Racial Equity and Justice Class

    September 01, 2021 | Adult Christian Education by First Church
    After the George Floyd killing in late May of 2020, a large group of FUMC members and others began meeting weekly to do something about the ongoing problem of structural racism in our society. For the past 15 months, we convened every Wednesday evening over Zoom to read and discuss books, listen to audio, and watch video about race in America. We have also formed action groups on behalf of working to achieve racial justice locally and broadly.After a brief (August) break, we are reconvening next Wednesday, September 8 (at the usual 6 p.m. time). Our activity for the fall is to read and/or listen to and discuss Eddie Glaude’s award-winning book, Begin AgainJames Baldwin’s America and Its Urgent Lessons for our Own.

    All FUMC members and friends are invited to take part. Each week a different leader will conduct the session, which will include recorded passages from one chapter (so you don’t even need to read the book!), and open discussion. Of course, you are also more than welcome to read the chapter—book copies are readily available at online sources and local bookstores. If you are interested, send an email to OliverR@health.missouri.edu for the Zoom link.

    "Eddie Glaude is such a terrific writer. In Begin Again, as he wrestles with James Baldwin's work and fraught relationship to the United States, Glaude's work is urgent, pained, and strangely hopeful. He is issuing a call to reckoning: not just with the dishonesty of America's founding promises, but with the tolls that its intrinsic racism has taken on the artists and thinkers who have come before. Glaude reminds readers of the inescapability of struggle and of the responsibility of consciousness, making explicit how our history underpins our current political moment. It's a great book.”  —Rebecca  Raister, author of All the Single Ladies and Good and Mad.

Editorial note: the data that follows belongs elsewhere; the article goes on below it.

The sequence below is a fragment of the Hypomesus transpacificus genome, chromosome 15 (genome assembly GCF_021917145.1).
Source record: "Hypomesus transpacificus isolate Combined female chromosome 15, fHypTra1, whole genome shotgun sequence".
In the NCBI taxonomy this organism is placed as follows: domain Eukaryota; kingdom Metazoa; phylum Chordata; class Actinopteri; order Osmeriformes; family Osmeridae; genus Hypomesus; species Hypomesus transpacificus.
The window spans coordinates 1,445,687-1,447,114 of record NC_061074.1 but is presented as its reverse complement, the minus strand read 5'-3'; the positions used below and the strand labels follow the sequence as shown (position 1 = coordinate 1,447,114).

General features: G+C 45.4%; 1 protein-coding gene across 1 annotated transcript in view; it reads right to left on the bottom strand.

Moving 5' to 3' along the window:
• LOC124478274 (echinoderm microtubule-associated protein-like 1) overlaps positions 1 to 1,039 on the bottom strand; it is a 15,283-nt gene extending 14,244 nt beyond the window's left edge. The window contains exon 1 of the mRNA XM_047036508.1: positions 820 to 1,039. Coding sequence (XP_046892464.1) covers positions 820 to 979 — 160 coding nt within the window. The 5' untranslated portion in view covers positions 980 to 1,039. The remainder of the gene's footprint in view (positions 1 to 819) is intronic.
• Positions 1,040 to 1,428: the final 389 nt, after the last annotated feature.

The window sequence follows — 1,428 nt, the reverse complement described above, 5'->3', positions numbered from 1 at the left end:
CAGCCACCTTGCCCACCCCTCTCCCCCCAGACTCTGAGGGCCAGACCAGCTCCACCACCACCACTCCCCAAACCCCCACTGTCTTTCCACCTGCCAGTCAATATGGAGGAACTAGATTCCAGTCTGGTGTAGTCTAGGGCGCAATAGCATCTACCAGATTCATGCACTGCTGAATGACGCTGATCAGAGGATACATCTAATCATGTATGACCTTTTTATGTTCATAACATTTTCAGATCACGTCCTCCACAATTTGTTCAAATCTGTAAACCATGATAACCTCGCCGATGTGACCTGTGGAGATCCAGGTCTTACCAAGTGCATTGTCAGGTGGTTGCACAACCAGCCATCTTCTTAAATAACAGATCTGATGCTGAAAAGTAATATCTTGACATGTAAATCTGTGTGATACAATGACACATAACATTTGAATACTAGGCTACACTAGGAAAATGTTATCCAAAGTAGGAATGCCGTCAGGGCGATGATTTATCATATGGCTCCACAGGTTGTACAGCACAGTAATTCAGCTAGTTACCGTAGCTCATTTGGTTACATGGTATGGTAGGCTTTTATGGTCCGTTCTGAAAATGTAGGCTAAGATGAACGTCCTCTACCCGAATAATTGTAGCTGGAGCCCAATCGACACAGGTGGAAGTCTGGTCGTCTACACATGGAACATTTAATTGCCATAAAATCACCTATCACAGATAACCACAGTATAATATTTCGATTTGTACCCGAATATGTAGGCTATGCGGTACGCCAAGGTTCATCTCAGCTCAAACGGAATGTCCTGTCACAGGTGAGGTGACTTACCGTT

"Eddie Glaude has plunged to the profound depths and soared to the sublime heights of Baldwin's prophetic challenge to our present-day crisis. This book is, undoubtedly, the best treatment we have of Baldwin's genius and relevance. Glaude's masterpiece puts a smile on Baldwin's face from the grave even as Baldwin weeps for us in this grim moment! With subtle brilliance and heartfelt tears, Glaude breaks bread with Baldwin in order to give us courage and hope!”  —Cornel West, author of Democracy Matters and Race Matters.